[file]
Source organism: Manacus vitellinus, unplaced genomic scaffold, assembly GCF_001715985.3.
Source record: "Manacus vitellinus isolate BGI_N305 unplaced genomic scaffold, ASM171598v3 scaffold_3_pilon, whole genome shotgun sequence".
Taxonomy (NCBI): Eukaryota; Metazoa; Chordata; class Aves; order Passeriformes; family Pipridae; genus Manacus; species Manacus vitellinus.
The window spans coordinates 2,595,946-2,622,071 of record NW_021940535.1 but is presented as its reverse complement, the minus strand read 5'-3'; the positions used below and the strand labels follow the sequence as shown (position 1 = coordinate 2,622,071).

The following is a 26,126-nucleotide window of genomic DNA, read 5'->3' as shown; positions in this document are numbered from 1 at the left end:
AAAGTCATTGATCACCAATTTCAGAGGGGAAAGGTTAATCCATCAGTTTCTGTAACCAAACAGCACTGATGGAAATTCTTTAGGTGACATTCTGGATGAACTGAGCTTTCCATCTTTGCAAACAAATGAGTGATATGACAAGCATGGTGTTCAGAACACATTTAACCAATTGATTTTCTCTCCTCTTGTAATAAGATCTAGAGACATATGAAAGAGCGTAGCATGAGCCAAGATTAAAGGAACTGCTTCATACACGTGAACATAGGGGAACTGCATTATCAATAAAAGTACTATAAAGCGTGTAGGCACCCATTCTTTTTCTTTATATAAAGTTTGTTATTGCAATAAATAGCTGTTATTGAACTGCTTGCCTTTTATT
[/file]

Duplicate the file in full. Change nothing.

Source organism: Manacus vitellinus, unplaced genomic scaffold, assembly GCF_001715985.3.
Source record: "Manacus vitellinus isolate BGI_N305 unplaced genomic scaffold, ASM171598v3 scaffold_3_pilon, whole genome shotgun sequence".
Taxonomy (NCBI): Eukaryota; Metazoa; Chordata; class Aves; order Passeriformes; family Pipridae; genus Manacus; species Manacus vitellinus.
The window spans coordinates 2,595,946-2,622,071 of record NW_021940535.1 but is presented as its reverse complement, the minus strand read 5'-3'; the positions used below and the strand labels follow the sequence as shown (position 1 = coordinate 2,622,071).

The following is a 26,126-nucleotide window of genomic DNA, read 5'->3' as shown; positions in this document are numbered from 1 at the left end:
AAAGTCATTGATCACCAATTTCAGAGGGGAAAGGTTAATCCATCAGTTTCTGTAACCAAACAGCACTGATGGAAATTCTTTAGGTGACATTCTGGATGAACTGAGCTTTCCATCTTTGCAAACAAATGAGTGATATGACAAGCATGGTGTTCAGAACACATTTAACCAATTGATTTTCTCTCCTCTTGTAATAAGATCTAGAGACATATGAAAGAGCGTAGCATGAGCCAAGATTAAAGGAACTGCTTCATACACGTGAACATAGGGGAACTGCATTATCAATAAAAGTACTATAAAGCGTGTAGGCACCCATTCTTTTTCTTTATATAAAGTTTGTTATTGCAATAAATAGCTGTTATTGAACTGCTTGCCTTTTATT